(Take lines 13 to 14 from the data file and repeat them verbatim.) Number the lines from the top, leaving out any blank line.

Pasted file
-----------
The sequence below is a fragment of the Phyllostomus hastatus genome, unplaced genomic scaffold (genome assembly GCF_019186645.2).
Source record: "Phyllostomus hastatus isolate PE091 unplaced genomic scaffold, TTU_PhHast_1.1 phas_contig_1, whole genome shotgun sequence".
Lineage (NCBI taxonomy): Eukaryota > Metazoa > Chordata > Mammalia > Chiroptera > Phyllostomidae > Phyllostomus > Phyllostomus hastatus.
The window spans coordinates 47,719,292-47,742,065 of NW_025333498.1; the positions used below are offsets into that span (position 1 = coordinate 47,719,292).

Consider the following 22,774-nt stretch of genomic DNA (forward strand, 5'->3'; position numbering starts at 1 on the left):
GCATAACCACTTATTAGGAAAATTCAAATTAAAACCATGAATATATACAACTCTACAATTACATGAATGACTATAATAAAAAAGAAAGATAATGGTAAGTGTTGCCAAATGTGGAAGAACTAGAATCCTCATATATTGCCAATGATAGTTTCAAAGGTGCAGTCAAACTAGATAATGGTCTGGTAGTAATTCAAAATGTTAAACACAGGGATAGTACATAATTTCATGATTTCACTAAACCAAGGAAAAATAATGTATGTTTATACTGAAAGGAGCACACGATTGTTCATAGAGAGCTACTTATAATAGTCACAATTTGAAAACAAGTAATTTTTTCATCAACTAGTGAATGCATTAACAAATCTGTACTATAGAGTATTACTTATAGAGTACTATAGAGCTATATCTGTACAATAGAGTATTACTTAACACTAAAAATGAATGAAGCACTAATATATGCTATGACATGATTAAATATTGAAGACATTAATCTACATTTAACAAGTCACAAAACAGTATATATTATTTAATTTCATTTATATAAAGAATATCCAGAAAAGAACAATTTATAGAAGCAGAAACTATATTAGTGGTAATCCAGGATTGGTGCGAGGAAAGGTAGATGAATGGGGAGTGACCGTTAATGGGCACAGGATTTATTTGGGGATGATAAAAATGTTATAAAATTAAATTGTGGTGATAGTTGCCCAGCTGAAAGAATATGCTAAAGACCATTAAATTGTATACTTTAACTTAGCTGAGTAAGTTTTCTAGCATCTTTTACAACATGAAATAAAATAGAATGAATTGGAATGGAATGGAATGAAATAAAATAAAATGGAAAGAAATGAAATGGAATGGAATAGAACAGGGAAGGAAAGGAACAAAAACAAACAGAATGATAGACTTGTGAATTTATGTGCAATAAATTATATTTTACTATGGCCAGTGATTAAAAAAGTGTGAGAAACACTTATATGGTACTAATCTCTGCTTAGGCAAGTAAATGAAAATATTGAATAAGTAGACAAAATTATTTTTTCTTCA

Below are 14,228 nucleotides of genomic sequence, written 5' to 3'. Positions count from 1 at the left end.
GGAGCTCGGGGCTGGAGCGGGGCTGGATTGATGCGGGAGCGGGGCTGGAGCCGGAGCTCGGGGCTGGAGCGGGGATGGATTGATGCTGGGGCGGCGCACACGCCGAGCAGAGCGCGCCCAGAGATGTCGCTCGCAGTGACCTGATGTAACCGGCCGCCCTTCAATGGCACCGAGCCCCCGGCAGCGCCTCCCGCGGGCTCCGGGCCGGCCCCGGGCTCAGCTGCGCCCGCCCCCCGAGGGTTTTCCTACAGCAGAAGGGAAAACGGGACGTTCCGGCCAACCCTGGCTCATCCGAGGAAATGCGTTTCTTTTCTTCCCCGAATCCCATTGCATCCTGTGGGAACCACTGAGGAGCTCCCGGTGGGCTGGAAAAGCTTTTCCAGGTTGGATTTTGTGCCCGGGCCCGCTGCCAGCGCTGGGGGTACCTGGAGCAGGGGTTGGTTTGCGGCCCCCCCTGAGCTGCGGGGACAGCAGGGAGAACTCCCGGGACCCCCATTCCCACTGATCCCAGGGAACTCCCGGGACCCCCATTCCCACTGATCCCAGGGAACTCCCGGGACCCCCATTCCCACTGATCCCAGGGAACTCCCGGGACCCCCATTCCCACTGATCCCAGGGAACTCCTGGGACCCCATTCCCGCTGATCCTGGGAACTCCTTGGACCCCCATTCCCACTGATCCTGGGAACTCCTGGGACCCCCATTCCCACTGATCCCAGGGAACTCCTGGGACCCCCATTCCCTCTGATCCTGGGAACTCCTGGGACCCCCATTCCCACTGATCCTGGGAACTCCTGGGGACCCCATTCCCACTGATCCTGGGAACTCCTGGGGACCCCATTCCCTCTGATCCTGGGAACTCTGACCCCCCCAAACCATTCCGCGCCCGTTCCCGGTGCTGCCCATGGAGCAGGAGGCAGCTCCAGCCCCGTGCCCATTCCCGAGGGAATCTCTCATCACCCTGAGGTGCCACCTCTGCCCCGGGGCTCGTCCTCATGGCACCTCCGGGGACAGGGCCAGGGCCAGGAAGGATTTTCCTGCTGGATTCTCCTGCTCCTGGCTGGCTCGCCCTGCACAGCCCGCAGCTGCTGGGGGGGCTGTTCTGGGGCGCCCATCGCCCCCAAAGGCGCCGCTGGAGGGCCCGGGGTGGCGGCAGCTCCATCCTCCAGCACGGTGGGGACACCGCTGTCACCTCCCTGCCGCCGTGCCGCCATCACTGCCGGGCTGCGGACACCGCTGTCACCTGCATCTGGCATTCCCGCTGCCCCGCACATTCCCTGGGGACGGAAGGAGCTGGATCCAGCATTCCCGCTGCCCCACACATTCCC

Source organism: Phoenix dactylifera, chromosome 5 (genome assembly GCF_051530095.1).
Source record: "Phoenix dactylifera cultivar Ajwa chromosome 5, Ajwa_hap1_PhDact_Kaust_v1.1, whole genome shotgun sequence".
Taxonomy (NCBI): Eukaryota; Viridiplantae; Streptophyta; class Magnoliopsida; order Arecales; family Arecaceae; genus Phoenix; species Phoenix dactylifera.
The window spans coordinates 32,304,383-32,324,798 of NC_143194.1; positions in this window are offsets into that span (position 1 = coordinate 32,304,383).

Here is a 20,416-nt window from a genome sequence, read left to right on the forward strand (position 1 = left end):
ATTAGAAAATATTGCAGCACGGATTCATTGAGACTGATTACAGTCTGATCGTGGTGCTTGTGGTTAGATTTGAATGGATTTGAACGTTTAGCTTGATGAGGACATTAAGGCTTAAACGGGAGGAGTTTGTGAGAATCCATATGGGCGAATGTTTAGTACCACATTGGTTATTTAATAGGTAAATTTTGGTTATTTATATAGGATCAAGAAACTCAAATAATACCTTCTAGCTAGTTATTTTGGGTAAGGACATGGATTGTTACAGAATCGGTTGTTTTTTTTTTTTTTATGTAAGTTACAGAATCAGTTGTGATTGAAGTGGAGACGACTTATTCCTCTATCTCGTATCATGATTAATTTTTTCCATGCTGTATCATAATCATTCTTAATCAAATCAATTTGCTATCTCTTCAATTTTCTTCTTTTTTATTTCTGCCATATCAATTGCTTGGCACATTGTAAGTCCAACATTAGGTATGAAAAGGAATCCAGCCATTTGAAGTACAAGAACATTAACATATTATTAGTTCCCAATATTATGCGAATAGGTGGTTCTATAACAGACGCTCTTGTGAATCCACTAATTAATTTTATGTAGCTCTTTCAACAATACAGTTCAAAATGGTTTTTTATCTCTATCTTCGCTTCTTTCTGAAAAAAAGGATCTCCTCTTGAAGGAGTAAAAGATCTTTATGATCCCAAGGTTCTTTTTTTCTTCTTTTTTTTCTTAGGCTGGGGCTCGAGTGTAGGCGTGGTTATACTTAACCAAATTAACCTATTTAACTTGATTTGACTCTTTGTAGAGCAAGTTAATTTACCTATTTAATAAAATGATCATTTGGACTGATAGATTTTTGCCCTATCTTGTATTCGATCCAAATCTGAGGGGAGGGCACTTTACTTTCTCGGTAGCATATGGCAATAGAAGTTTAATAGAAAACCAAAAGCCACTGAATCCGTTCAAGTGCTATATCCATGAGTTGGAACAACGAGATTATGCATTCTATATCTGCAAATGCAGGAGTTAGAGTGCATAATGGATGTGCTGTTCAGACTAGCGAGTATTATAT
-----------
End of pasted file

Here is a 20,416-nt window from a genome sequence, read left to right on the forward strand (position 1 = left end):
ATTAGAAAATATTGCAGCACGGATTCATTGAGACTGATTACAGTCTGATCGTGGTGCTTGTGGTTAGATTTGAATGGATTTGAACGTTTAGCTTGATGAGGACATTAAGGCTTAAACGGGAGGAGTTTGTGAGAATCCATATGGGCGAATGTTTAGTACCACATTGGTTATTTAATAGGTAAATTTTGGTTATTTATATAGGATCAAGAAACTCAAATAATACCTTCTAGCTAGTTATTTTGGGTAAGGACATGGATTGTTACAGAATCGGTTGTTTTTTTTTTTTTTATGTAAGTTACAGAATCAGTTGTGATTGAAGTGGAGACGACTTATTCCTCTATCTCGTATCATGATTAATTTTTTCCATGCTGTATCATAATCATTCTTAATCAAATCAATTTGCTATCTCTTCAATTTTCTTCTTTTTTATTTCTGCCATATCAATTGCTTGGCACATTGTAAGTCCAACATTAGGTATGAAAAGGAATCCAGCCATTTGAAGTACAAGAACATTAACATATTATTAGTTCCCAATATTATGCGAATAGGTGGTTCTATAACAGACGCTCTTGTGAATCCACTAATTAATTTTATGTAGCTCTTTCAACAATACAGTTCAAAATGGTTTTTTATCTCTATCTTCGCTTCTTTCTGAAAAAAAGGATCTCCTCTTGAAGGAGTAAAAGATCTTTATGATCCCAAGGTTCTTTTTTTCTTCTTTTTTTTCTTAGGCTGGGGCTCGAGTGTAGGCGTGGTTATACTTAACCAAATTAACCTATTTAACTTGATTTGACTCTTTGTAGAGCAAGTTAATTTACCTATTTAATAAAATGATCATTTGGACTGATAGATTTTTGCCCTATCTTGTATTCGATCCAAATCTGAGGGGAGGGCACTTTACTTTCTCGGTAGCATATGGCAATAGAAGTTTAATAGAAAACCAAAAGCCACTGAATCCGTTCAAGTGCTATATCCATGAGTTGGAACAACGAGATTATGCATTCTATATCTGCAAATGCAGGAGTTAGAGTGCATAATGGATGTGCTGTTCAGACTAGCGAGTATTATAT